I believe the uproar about Moonbirds changing to a CC0 license stems from the fact that it was done after the project took off. A lot of the anger also came because holders were allegedly not consulted first. Some say the announcement blindsided them because they did not expect it. I believe at the start of the project, individual holders were given IP rights to do as they wished. IP rights are sought after with PFP projects because some have seen how it can be beneficial to the holder.
How were they able to change the rights to CC0 without consulting the holders?
Now, here is where it begins to get tricky. When Moonbirds dropped, the terms stated that individual IP would be given to the owner of the token. However, it also had a clause. The clause stated that Proof reserves the right to modify things with or without notice. Now, do a lot of people in Web3 read terms? I can’t say, but the terms were written there clearly.
Now, to be fair, and because of the nature of Web3 and its general mindset, some feel things like this are very Web2, so they don’t expect it. With everything we have been seeing however, is it safe to say, Web2 companies are building in Web3 and the same practices will still be seen with modifications here and there? Time will tell.
Value of Art vs Non Fungible Token
With PFP projects, the valuation of the attached art can be a bit tricky because a lot of the value comes from the community and sometimes the utility given to holding the token. Because Artworks are attached to these tokens, the lines can get blurred very quickly. With one of one art, it’s easier to untangle because what you are getting is the art and the art is what gives the token value.
PFPS in my opinion are a bit different. I think with PFPs, it’s the token or community that gives the art value. One of the reasons the art attached to the Bored Ape Yacht Club is valuable and can make the holder money if they use the IP is because the community is strong and the founders have succeeded in building a brand that’s sought after.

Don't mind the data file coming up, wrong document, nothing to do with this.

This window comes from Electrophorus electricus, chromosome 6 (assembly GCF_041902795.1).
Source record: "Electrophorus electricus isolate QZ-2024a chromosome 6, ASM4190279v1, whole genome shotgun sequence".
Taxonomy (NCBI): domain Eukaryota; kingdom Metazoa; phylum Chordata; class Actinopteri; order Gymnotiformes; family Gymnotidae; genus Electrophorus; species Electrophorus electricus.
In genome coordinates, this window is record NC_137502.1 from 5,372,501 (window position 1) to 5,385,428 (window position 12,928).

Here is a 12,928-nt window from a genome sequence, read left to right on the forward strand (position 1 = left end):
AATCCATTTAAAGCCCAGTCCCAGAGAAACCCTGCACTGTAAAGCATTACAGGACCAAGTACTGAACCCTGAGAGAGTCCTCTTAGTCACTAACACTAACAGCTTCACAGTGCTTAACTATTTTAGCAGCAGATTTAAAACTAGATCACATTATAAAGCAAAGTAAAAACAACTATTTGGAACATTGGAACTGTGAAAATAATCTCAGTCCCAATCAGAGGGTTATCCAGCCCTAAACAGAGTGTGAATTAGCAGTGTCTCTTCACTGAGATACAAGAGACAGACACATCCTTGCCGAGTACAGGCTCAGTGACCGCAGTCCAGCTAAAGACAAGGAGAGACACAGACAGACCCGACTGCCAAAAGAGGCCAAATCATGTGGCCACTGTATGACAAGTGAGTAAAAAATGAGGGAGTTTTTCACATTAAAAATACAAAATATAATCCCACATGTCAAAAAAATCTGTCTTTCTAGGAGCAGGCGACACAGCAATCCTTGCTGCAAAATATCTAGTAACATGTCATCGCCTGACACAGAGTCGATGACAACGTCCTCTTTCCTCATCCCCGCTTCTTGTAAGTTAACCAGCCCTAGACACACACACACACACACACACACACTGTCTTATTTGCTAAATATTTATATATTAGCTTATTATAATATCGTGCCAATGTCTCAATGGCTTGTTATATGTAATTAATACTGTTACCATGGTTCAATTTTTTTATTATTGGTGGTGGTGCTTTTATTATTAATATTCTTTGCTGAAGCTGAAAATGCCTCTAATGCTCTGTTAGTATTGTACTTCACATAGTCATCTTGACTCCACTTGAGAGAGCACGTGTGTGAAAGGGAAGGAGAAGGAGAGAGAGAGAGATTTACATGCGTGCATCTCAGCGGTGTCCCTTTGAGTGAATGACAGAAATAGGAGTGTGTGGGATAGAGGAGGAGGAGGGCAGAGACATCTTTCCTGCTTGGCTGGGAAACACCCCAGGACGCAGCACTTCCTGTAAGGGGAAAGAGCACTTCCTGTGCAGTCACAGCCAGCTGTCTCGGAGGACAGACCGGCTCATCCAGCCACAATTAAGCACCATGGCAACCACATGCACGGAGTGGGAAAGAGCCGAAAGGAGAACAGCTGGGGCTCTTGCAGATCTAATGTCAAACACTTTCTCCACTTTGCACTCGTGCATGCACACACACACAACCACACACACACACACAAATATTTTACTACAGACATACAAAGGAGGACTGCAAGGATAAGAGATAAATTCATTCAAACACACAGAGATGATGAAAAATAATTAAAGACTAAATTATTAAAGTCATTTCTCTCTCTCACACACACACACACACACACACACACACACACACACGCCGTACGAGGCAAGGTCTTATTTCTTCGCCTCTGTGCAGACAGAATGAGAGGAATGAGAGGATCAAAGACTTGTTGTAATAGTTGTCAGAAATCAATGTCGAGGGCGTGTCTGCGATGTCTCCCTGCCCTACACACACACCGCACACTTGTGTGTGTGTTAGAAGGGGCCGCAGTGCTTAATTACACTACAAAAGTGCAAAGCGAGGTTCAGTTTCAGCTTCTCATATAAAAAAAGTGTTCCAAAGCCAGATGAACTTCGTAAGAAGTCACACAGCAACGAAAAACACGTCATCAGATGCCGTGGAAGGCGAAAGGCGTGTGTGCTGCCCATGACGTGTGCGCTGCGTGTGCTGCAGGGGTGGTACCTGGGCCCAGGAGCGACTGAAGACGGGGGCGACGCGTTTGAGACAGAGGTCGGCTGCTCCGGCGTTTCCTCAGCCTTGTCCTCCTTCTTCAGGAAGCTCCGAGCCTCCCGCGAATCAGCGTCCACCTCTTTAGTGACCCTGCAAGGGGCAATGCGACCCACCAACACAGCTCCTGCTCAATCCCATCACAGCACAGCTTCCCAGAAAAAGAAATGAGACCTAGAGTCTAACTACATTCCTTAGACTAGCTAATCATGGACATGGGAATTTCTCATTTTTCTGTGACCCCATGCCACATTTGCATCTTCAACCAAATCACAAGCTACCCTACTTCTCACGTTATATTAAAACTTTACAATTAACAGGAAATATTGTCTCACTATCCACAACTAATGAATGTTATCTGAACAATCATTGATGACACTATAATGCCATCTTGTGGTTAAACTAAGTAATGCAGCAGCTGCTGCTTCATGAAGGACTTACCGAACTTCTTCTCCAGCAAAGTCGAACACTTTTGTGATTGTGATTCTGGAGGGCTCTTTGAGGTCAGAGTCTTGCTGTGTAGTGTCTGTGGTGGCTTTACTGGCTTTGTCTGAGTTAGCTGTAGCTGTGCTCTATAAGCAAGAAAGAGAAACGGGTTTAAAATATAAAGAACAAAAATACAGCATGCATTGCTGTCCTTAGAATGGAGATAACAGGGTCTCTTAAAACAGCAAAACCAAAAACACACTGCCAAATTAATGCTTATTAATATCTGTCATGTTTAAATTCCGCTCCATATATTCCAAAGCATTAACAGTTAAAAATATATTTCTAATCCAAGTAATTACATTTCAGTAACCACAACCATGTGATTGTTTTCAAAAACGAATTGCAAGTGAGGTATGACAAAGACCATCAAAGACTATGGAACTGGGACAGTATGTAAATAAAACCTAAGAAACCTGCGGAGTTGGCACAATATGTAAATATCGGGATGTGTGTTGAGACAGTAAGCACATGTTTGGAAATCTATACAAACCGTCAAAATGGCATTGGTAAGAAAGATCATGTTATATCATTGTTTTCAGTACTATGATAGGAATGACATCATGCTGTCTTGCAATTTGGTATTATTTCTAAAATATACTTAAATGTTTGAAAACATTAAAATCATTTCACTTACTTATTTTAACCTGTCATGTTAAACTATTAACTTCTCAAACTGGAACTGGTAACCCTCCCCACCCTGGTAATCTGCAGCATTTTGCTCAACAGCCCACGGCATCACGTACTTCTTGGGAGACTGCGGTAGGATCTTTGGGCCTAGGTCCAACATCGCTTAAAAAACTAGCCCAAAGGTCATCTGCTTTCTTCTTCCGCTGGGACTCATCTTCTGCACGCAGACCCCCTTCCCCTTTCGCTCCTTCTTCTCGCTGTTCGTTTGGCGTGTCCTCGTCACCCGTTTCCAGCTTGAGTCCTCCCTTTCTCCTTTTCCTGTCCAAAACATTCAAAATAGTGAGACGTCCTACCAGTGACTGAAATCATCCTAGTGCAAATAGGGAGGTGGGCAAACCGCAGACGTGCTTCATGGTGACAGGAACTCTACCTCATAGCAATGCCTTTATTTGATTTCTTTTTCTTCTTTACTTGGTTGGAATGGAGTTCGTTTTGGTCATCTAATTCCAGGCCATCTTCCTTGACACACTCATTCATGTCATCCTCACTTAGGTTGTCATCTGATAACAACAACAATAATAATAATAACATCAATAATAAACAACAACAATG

Bored Ape Yacht Club IP License
When the Moonbirds debate started, I said it would be interesting to see what would happen if Yuga labs decided to pull this move and CC0 the art attached to their Bored Ape Yacht Club token. I felt like there would be a massive uproar in the NFT Community. I say this because a lot of the good examples of IP licensing I have seen in Web3 have been from Bored Ape holders.
A collector of my Artwork, who is also a holder of a Bored Ape Yacht club token is my go to good example of IP Licensing and NFTs. He is currently spearheading a company that will focus on IP in Web3. Bored Ape Yacht club has also shown us the importance of maintaining the IP of the art when you hold a PFP token. Some may never have to sell their ape because they are making enough money using their IP.
What could Proof Collective and Moonbirds have done differently?
We are all still learning and navigating our way through Web3. I believe this will blow over and if something great comes out of it, holders will once again be happy. However, I think to avoid this debacle in the first place, Proof Collective could have had a holder vote. This would have helped decide if they wanted the art attached to the token they paid for, to be given away to the public domain. Another great way to avoid this was giviving the CC0 license pre mint. I am sure this will be a teachable moment for many of us in Web3.
With that said, Moonbirds is still one of the most valuable NFTs from a PFP project in the market right now. Even with all the uproar there are only 184 listed out of 10,000 as of me writing this. This is a good indication that many holders do not care enough to leave. I have seen CC0 brands thrive. All this buzz could also make the Moonbirds more popular. It may be a bit more complex in this instance though, because giving away something that has been bought without consulting the buyer is tricky.
Imagine if you bought a Ferarri and Ferrari turned around and said anyone can drive your car without your permission. That will not sit well with many people. If there is any takeaway here, it is, always read the terms before you mint a PFP project. Especially if you have plans for your art outside of selling the token. Another takeaway is that DYR (do your research) is still valid, even in Web3. I am curious to see how this will play out. Also, how it will affect future standards in NFT Projects to come.